Burma's beggars being forced off the roads: SMH
Police have begun clearing roads of thousands of cyclone survivors in Burma's Irrawaddy Delta whose desperation has reduced them to begging for food from passing cars.Agence France Presse, Associated Press, The New York Times
Most of the 2.4 million people in need of food, shelter and medicine have yet to receive any international aid, according to the UN. Volunteers from Rangoon and other cities have been driving to villages to deliver aid themselves.
But police are warning volunteers against making donations, and have threatened to suspend their driving licences.
"Aid goods should be given out at relief centres only," one officer told a volunteer trying to give food to cyclone victims.
"The people should learn to feed themselves. They should return to their homes. We do not want foreigners to think we are a country of beggars."
Police say they are trying to ensure the safety of the crowds of people who are lining the region's few roads. Desperation has grown so intense that hundreds of people stampede every passing car.
Six foreign staff based in Rangoon with the UN children's fund, UNICEF, were allowed by the junta to join teams of mainly Burmese workers to assess the scale of the devastation from Cyclone Nargis, which left 133,000 dead or missing.
Other charities such as Doctors Without Borders were also sending foreign staff into the delta.
"We're very pleased that we've been able to get international colleagues out" into the delta, a UNICEF spokeswoman, Shantha Bloemen, said in Bangkok.
Police, soldiers and immigration officers have staged roadblocks to question foreigners on the main route from Rangoon into the devastated town of Dedaye in the delta, which bore the brunt of the cyclone.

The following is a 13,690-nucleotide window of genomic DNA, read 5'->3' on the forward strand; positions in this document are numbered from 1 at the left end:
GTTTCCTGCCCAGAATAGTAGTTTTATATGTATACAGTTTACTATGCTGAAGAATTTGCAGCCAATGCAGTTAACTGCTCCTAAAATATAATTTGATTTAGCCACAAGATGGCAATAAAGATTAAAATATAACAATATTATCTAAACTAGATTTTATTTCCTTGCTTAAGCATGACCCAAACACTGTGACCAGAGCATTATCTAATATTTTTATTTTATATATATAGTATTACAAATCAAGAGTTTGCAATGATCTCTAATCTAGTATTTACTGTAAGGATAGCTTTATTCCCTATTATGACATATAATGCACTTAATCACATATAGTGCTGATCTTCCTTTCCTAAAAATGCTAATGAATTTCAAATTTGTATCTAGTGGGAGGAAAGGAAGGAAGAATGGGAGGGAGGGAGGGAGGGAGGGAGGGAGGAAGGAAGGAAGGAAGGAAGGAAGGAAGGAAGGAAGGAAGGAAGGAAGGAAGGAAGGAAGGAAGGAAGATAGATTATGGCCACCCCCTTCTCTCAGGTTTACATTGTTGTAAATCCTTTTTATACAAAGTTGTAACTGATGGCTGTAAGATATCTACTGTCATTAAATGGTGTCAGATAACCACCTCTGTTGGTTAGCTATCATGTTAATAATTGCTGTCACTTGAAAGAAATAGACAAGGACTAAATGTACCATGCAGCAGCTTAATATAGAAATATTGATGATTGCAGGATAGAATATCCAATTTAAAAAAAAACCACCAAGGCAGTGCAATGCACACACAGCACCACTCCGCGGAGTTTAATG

Police in Rangoon also yesterday detained 15 members of Aung San Suu Kyi's National League for Democracy as they marched to her home ahead of the annual deadline for renewal of her house arrest.
The group was shoved into a truck by riot police after 30 of her party marched from their headquarters to Ms Suu Kyi's home, where she has been under house arrest for more than 12 of the past 18 years.
Security was stepped up around Ms Suu Kyi's home as the junta faced an annual deadline to decide whether to extend her current period of house arrest or release her. Most analysts expect her detention to be extended again this year.
The Indonesian Foreign Minister, Hassan Wirayuda, urged the junta to release Ms Suu Kyi, in light of the goodwill the world has shown in recent weeks. But in the aftermath of the cyclone, the anticipated extension has drawn little other international attention.